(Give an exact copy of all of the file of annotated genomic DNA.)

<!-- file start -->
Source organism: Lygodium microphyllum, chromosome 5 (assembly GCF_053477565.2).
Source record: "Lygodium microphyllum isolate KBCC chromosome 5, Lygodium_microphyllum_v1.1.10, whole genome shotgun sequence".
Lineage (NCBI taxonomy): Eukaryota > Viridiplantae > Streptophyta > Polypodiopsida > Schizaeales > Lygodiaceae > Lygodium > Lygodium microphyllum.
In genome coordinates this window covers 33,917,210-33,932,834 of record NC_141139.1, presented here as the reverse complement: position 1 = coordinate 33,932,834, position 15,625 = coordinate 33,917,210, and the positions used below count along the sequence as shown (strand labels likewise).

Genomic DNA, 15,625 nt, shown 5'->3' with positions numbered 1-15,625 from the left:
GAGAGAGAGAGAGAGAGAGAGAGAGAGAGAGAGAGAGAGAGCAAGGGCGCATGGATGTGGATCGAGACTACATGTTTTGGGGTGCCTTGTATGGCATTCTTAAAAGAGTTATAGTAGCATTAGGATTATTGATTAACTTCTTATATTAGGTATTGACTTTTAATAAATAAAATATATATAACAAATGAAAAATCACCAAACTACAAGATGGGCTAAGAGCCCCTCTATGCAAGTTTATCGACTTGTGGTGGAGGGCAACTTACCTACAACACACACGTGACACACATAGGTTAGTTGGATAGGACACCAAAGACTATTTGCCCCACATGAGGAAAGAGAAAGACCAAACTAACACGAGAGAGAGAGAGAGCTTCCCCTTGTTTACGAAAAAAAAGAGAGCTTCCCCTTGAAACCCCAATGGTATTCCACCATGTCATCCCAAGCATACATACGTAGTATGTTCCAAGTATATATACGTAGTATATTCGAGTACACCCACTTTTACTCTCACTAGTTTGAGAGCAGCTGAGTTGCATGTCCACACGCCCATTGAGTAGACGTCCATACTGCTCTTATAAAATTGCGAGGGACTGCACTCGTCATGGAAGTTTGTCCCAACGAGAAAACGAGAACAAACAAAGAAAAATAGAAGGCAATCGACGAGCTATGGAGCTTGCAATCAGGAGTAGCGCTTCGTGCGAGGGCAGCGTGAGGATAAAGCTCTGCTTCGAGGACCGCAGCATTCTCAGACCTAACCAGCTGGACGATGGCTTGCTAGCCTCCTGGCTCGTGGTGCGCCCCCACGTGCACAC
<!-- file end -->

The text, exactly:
Source organism: Lygodium microphyllum, chromosome 5 (assembly GCF_053477565.2).
Source record: "Lygodium microphyllum isolate KBCC chromosome 5, Lygodium_microphyllum_v1.1.10, whole genome shotgun sequence".
Lineage (NCBI taxonomy): Eukaryota > Viridiplantae > Streptophyta > Polypodiopsida > Schizaeales > Lygodiaceae > Lygodium > Lygodium microphyllum.
In genome coordinates this window covers 33,917,210-33,932,834 of record NC_141139.1, presented here as the reverse complement: position 1 = coordinate 33,932,834, position 15,625 = coordinate 33,917,210, and the positions used below count along the sequence as shown (strand labels likewise).

Genomic DNA, 15,625 nt, shown 5'->3' with positions numbered 1-15,625 from the left:
GAGAGAGAGAGAGAGAGAGAGAGAGAGAGAGAGAGAGAGAGCAAGGGCGCATGGATGTGGATCGAGACTACATGTTTTGGGGTGCCTTGTATGGCATTCTTAAAAGAGTTATAGTAGCATTAGGATTATTGATTAACTTCTTATATTAGGTATTGACTTTTAATAAATAAAATATATATAACAAATGAAAAATCACCAAACTACAAGATGGGCTAAGAGCCCCTCTATGCAAGTTTATCGACTTGTGGTGGAGGGCAACTTACCTACAACACACACGTGACACACATAGGTTAGTTGGATAGGACACCAAAGACTATTTGCCCCACATGAGGAAAGAGAAAGACCAAACTAACACGAGAGAGAGAGAGAGCTTCCCCTTGTTTACGAAAAAAAAGAGAGCTTCCCCTTGAAACCCCAATGGTATTCCACCATGTCATCCCAAGCATACATACGTAGTATGTTCCAAGTATATATACGTAGTATATTCGAGTACACCCACTTTTACTCTCACTAGTTTGAGAGCAGCTGAGTTGCATGTCCACACGCCCATTGAGTAGACGTCCATACTGCTCTTATAAAATTGCGAGGGACTGCACTCGTCATGGAAGTTTGTCCCAACGAGAAAACGAGAACAAACAAAGAAAAATAGAAGGCAATCGACGAGCTATGGAGCTTGCAATCAGGAGTAGCGCTTCGTGCGAGGGCAGCGTGAGGATAAAGCTCTGCTTCGAGGACCGCAGCATTCTCAGACCTAACCAGCTGGACGATGGCTTGCTAGCCTCCTGGCTCGTGGTGCGCCCCCACGTGCACAC